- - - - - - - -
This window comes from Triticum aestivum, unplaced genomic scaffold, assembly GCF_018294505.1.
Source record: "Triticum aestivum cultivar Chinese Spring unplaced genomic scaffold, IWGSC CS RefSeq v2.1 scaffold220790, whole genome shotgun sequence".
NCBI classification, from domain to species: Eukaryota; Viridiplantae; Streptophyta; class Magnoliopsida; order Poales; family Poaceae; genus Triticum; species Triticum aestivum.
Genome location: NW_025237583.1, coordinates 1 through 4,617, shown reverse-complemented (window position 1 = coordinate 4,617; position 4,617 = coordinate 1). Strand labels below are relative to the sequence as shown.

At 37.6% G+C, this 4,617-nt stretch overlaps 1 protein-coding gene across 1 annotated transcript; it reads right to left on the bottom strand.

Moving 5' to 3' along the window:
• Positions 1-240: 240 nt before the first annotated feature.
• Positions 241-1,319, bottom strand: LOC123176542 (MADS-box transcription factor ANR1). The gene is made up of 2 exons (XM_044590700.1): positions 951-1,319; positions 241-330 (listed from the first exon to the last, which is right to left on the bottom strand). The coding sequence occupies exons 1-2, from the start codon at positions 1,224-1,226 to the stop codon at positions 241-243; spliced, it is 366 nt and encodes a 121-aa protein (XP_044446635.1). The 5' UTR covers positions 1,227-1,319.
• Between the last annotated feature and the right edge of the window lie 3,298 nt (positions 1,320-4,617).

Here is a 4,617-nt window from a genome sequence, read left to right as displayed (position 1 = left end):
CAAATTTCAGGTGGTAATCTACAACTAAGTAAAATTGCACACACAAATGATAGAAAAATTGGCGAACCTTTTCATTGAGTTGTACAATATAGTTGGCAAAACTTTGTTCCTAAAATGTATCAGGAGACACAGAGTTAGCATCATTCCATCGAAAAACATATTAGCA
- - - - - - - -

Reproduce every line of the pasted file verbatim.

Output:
This window comes from Triticum aestivum, unplaced genomic scaffold, assembly GCF_018294505.1.
Source record: "Triticum aestivum cultivar Chinese Spring unplaced genomic scaffold, IWGSC CS RefSeq v2.1 scaffold220790, whole genome shotgun sequence".
NCBI classification, from domain to species: Eukaryota; Viridiplantae; Streptophyta; class Magnoliopsida; order Poales; family Poaceae; genus Triticum; species Triticum aestivum.
Genome location: NW_025237583.1, coordinates 1 through 4,617, shown reverse-complemented (window position 1 = coordinate 4,617; position 4,617 = coordinate 1). Strand labels below are relative to the sequence as shown.

At 37.6% G+C, this 4,617-nt stretch overlaps 1 protein-coding gene across 1 annotated transcript; it reads right to left on the bottom strand.

Moving 5' to 3' along the window:
• Positions 1-240: 240 nt before the first annotated feature.
• Positions 241-1,319, bottom strand: LOC123176542 (MADS-box transcription factor ANR1). The gene is made up of 2 exons (XM_044590700.1): positions 951-1,319; positions 241-330 (listed from the first exon to the last, which is right to left on the bottom strand). The coding sequence occupies exons 1-2, from the start codon at positions 1,224-1,226 to the stop codon at positions 241-243; spliced, it is 366 nt and encodes a 121-aa protein (XP_044446635.1). The 5' UTR covers positions 1,227-1,319.
• Between the last annotated feature and the right edge of the window lie 3,298 nt (positions 1,320-4,617).

Here is a 4,617-nt window from a genome sequence, read left to right as displayed (position 1 = left end):
CAAATTTCAGGTGGTAATCTACAACTAAGTAAAATTGCACACACAAATGATAGAAAAATTGGCGAACCTTTTCATTGAGTTGTACAATATAGTTGGCAAAACTTTGTTCCTAAAATGTATCAGGAGACACAGAGTTAGCATCATTCCATCGAAAAACATATTAGCA